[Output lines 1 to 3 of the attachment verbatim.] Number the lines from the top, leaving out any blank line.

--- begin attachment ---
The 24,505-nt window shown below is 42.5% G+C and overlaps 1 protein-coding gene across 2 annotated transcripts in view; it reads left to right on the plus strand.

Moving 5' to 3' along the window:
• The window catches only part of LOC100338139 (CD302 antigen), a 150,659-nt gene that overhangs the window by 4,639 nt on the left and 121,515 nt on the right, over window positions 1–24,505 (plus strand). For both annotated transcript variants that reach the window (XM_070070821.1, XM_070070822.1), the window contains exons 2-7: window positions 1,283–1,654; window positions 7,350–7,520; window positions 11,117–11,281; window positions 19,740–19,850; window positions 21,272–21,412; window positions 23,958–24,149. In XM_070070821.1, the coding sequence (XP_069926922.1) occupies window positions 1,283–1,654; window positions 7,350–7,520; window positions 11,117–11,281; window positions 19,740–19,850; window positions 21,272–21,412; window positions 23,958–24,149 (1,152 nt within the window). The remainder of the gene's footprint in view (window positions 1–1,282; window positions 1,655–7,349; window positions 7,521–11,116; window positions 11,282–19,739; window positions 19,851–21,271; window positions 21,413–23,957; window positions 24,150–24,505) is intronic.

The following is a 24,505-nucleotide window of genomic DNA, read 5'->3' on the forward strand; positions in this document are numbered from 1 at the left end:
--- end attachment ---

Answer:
The 24,505-nt window shown below is 42.5% G+C and overlaps 1 protein-coding gene across 2 annotated transcripts in view; it reads left to right on the plus strand.

Moving 5' to 3' along the window:
• The window catches only part of LOC100338139 (CD302 antigen), a 150,659-nt gene that overhangs the window by 4,639 nt on the left and 121,515 nt on the right, over window positions 1–24,505 (plus strand). For both annotated transcript variants that reach the window (XM_070070821.1, XM_070070822.1), the window contains exons 2-7: window positions 1,283–1,654; window positions 7,350–7,520; window positions 11,117–11,281; window positions 19,740–19,850; window positions 21,272–21,412; window positions 23,958–24,149. In XM_070070821.1, the coding sequence (XP_069926922.1) occupies window positions 1,283–1,654; window positions 7,350–7,520; window positions 11,117–11,281; window positions 19,740–19,850; window positions 21,272–21,412; window positions 23,958–24,149 (1,152 nt within the window). The remainder of the gene's footprint in view (window positions 1–1,282; window positions 1,655–7,349; window positions 7,521–11,116; window positions 11,282–19,739; window positions 19,851–21,271; window positions 21,413–23,957; window positions 24,150–24,505) is intronic.